Jewish World Review Sept. 21, 2000 / 20 Elul 5760
If the Olympics banished
television . . .
The only good idea I've ever had lasted just one
This was during the Olympic Games in Atlanta in
1996; I presented the idea, which concerned the
Olympics, in the early edition of the Sunday
Tribune, and then that bomb went off in the park in
Atlanta. I subbed out the column for later editions
to write about the bombing, so only a relatively few
readers ever saw the original column.
Luckily -- or unluckily -- not much has changed in
four years, as far as the Olympics are concerned.
This year the Olympics are being held in Sydney,
but other than the geographical difference,
everything about the suggestion I tried to present in
'96 still stands.
The athletic performances that are at the core of the
Olympics are still beautiful. Yet the Olympics
remain garishly overcommercialized. The
price-gouging in the host city still goes on. The
traffic jams -- involving both motorized vehicles and
pedestrians -- continue. The athletes still participate
in a barely disguised race for endorsement
contracts. The huge corporations that try to make
the Olympics their personal trade show are still
Add to that the dirty dealing that has been
documented since '96 about the luring of the
Olympics to Salt Lake City.
The question, more important than it ever was, is:
How can the world return the true Olympic spirit to
The solution is easy -- and, with the hopes that
mayhem in Sydney does not cause this column to
be pulled out of the paper by Sunday morning --
here it is.
All the International Olympic Committee has to do
is to add a very short sentence to its bylaws:
The Olympic Games shall not be televised in any
That's all it would take. The first future Olympic
Games to be played under the TV-is-banished rule
would resemble as pure and untarnished an athletic
festival as has ever occurred in modern times. You
wouldn't see it, of course--that's the price that
would be paid--but all of the great aspects of the
Olympics would remain, and the terrible ones
Before we go any further: This is not a knock on
television's coverage of the Olympics. Network
television has traditionally done a magnificent job of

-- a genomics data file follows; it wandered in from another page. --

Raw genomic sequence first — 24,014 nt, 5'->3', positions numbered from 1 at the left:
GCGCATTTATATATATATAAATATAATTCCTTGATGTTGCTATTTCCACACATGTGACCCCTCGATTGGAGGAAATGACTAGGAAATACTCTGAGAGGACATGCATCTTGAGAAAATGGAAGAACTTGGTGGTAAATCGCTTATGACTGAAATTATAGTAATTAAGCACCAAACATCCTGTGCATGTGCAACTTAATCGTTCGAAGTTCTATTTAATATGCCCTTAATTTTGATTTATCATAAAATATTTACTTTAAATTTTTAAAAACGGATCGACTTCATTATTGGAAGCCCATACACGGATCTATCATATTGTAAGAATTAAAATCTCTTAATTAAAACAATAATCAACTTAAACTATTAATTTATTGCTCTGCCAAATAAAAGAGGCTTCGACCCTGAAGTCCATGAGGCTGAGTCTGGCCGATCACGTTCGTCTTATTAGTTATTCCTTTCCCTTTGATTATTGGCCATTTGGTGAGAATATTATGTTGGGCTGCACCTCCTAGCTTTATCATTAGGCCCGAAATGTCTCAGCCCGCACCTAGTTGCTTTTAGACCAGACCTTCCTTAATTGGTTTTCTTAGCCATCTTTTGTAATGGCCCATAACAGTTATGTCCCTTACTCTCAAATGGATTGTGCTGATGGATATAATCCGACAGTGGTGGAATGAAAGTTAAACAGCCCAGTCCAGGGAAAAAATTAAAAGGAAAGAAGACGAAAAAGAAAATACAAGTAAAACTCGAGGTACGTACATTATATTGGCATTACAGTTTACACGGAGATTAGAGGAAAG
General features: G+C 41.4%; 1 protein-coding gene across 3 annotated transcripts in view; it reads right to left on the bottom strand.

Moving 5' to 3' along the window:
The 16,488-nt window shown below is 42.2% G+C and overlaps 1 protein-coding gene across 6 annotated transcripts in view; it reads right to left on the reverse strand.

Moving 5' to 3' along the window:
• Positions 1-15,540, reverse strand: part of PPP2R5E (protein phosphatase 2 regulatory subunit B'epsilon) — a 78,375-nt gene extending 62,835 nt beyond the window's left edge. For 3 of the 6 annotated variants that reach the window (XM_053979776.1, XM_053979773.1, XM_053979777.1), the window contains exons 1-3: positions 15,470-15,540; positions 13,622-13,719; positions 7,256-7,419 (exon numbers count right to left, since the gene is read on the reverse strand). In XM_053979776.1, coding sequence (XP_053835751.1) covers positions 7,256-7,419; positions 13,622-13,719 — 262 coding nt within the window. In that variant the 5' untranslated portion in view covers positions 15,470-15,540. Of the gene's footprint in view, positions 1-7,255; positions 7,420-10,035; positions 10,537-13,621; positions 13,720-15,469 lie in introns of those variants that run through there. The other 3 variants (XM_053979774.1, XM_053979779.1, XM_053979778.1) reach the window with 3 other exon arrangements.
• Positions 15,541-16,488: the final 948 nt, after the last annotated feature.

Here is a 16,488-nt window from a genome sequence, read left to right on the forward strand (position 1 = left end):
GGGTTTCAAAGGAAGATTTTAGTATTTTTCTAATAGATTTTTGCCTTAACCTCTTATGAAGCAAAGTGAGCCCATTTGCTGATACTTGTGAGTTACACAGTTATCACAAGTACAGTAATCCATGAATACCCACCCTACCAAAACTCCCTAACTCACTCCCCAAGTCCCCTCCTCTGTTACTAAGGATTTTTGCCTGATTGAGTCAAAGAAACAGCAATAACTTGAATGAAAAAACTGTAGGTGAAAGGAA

telecasting the events, and NBC's camerawork and
production elements are almost uniformly
breathtaking. And this is most definitely not a
criticism of the talents of NBC's Olympics anchor,
Bob Costas, who is as true and trusted a friend as I
have ever had in this business. Television's ability to
transmit the emotions of the Olympics to tens of
millions of homes around the world is unquestioned.
That's what you would miss if the IOC voted to
ban television -- all those colorful and emotional
But think of the potential advantages to the
Overnight, the sprawling corporate village that is
erected in every Olympic city would cease to exist.
All of the big companies that spend millions of
dollars to show how much a part of the Olympic
spirit they are would flee like the wind if they
realized TV would not be present to give them
worldwide advertising exposure.
The merchants charging obscenely inflated prices
for everything from water to bathroom facilities
would come back down to Earth. If TV were not
present, persuading people from all over the globe
that the Olympic city is the world's biggest party,
the demand for goods and services would be
severely diminished. The only people who would
come to the Games would be people who loved to
watch sports contests.
The athletes themselves would compete in a
refreshing and different atmosphere: Because
television would not be present, there would be no
need to select certain athletes to build video
"storylines" around. Each swimmer, each gymnast,
each runner would be equal in the eyes of the
spectators in the stands -- evaluated only on talent,
not on pre-packaged TV personality profiles.
Would the great athletes still come to the modern
Olympics if they knew they would not be televised?
Good question. The athletes who compete for the
love of competition would probably come if the
Olympics were held in an empty shed. The NBA
basketball players? Come to the Olympics on their
own time if someone told them there would be no
television? You decide.
The banning of television from the Olympics will
never happen. But the Olympics became the
Olympics because they were unique. There was
nothing else like them. Today, everything in the
world is televised -- the one way to make the
Olympics unique again would be to keep them off
As it is now, all the ills of the Olympics -- the
tawdry, the hucksterish, the logo-strewn, the
excessive, the larcenous, the low -- come to town
with the Games. Turn off the cameras, and the
Games would return to being merely games. The
best games in the world, but still merely games.
JWR contributor Bob Greene is a novelist and columnist. Send your comments to him by clicking here.
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